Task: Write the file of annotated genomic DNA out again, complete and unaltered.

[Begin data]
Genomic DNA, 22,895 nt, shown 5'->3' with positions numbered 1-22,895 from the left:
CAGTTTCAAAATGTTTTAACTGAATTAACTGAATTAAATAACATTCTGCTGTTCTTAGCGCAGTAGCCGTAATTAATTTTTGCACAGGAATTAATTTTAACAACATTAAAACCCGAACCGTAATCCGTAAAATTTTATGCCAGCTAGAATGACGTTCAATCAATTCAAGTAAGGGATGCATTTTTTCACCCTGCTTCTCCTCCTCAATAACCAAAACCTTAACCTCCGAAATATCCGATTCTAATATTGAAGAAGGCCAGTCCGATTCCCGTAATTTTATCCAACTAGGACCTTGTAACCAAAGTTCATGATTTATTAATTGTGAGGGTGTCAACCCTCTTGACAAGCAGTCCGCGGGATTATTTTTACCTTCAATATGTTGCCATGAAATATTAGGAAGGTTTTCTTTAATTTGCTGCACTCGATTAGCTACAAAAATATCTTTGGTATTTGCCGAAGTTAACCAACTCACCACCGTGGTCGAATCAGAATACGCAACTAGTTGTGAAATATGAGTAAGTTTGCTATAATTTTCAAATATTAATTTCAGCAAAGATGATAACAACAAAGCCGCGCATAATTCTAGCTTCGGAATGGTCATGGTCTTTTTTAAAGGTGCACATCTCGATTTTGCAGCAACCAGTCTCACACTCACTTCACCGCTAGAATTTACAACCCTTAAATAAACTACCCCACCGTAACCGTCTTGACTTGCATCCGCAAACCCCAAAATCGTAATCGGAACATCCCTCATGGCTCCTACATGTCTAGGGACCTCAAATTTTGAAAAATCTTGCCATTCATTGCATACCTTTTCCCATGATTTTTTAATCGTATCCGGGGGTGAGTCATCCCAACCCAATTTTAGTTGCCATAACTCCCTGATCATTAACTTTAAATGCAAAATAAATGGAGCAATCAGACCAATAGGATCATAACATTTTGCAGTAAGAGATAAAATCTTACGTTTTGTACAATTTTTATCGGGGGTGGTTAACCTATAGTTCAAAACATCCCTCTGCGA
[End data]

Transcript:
Genomic DNA, 22,895 nt, shown 5'->3' with positions numbered 1-22,895 from the left:
CAGTTTCAAAATGTTTTAACTGAATTAACTGAATTAAATAACATTCTGCTGTTCTTAGCGCAGTAGCCGTAATTAATTTTTGCACAGGAATTAATTTTAACAACATTAAAACCCGAACCGTAATCCGTAAAATTTTATGCCAGCTAGAATGACGTTCAATCAATTCAAGTAAGGGATGCATTTTTTCACCCTGCTTCTCCTCCTCAATAACCAAAACCTTAACCTCCGAAATATCCGATTCTAATATTGAAGAAGGCCAGTCCGATTCCCGTAATTTTATCCAACTAGGACCTTGTAACCAAAGTTCATGATTTATTAATTGTGAGGGTGTCAACCCTCTTGACAAGCAGTCCGCGGGATTATTTTTACCTTCAATATGTTGCCATGAAATATTAGGAAGGTTTTCTTTAATTTGCTGCACTCGATTAGCTACAAAAATATCTTTGGTATTTGCCGAAGTTAACCAACTCACCACCGTGGTCGAATCAGAATACGCAACTAGTTGTGAAATATGAGTAAGTTTGCTATAATTTTCAAATATTAATTTCAGCAAAGATGATAACAACAAAGCCGCGCATAATTCTAGCTTCGGAATGGTCATGGTCTTTTTTAAAGGTGCACATCTCGATTTTGCAGCAACCAGTCTCACACTCACTTCACCGCTAGAATTTACAACCCTTAAATAAACTACCCCACCGTAACCGTCTTGACTTGCATCCGCAAACCCCAAAATCGTAATCGGAACATCCCTCATGGCTCCTACATGTCTAGGGACCTCAAATTTTGAAAAATCTTGCCATTCATTGCATACCTTTTCCCATGATTTTTTAATCGTATCCGGGGGTGAGTCATCCCAACCCAATTTTAGTTGCCATAACTCCCTGATCATTAACTTTAAATGCAAAATAAATGGAGCAATCAGACCAATAGGATCATAACATTTTGCAGTAAGAGATAAAATCTTACGTTTTGTACAATTTTTATCGGGGGTGGTTAACCTATAGTTCAAAACATCCCTCTGCGA